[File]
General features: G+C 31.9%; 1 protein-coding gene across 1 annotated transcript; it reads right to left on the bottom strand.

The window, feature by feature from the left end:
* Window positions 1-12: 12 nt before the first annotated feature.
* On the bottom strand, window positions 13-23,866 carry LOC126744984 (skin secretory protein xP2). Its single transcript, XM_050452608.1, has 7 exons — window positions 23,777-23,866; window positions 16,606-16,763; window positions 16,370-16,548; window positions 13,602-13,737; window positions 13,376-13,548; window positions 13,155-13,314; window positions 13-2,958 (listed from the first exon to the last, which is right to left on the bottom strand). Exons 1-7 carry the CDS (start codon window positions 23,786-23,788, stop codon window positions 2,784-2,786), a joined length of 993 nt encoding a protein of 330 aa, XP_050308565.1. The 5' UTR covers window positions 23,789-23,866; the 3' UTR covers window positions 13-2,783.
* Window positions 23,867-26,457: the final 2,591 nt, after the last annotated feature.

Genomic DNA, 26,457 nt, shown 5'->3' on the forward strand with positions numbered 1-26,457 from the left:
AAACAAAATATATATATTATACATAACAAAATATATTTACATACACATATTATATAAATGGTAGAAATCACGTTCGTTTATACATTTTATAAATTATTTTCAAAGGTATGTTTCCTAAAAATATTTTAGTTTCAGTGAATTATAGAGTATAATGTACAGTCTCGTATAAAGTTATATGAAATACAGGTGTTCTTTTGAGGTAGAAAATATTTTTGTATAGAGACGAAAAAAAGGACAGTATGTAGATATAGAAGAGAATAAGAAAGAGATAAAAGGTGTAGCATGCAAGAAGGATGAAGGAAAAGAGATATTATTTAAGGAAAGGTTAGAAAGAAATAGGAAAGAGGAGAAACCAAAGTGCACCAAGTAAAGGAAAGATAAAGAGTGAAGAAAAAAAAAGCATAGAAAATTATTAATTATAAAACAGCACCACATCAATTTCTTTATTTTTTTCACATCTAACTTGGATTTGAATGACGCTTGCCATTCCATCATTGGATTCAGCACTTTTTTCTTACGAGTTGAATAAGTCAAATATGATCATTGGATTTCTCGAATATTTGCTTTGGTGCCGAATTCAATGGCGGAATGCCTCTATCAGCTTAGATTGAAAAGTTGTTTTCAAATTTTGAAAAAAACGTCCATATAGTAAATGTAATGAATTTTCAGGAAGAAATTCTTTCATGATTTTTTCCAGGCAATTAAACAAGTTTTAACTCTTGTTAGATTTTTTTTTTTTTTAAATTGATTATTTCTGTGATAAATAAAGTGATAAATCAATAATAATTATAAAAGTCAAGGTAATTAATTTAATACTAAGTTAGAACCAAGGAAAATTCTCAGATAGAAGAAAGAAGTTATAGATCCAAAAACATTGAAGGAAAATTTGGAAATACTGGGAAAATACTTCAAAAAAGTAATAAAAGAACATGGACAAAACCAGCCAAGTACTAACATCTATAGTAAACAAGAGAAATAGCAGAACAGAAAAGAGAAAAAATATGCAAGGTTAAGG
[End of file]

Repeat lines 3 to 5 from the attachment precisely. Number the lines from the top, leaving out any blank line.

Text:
* Window positions 1-12: 12 nt before the first annotated feature.
* On the bottom strand, window positions 13-23,866 carry LOC126744984 (skin secretory protein xP2). Its single transcript, XM_050452608.1, has 7 exons — window positions 23,777-23,866; window positions 16,606-16,763; window positions 16,370-16,548; window positions 13,602-13,737; window positions 13,376-13,548; window positions 13,155-13,314; window positions 13-2,958 (listed from the first exon to the last, which is right to left on the bottom strand). Exons 1-7 carry the CDS (start codon window positions 23,786-23,788, stop codon window positions 2,784-2,786), a joined length of 993 nt encoding a protein of 330 aa, XP_050308565.1. The 5' UTR covers window positions 23,789-23,866; the 3' UTR covers window positions 13-2,783.
* Window positions 23,867-26,457: the final 2,591 nt, after the last annotated feature.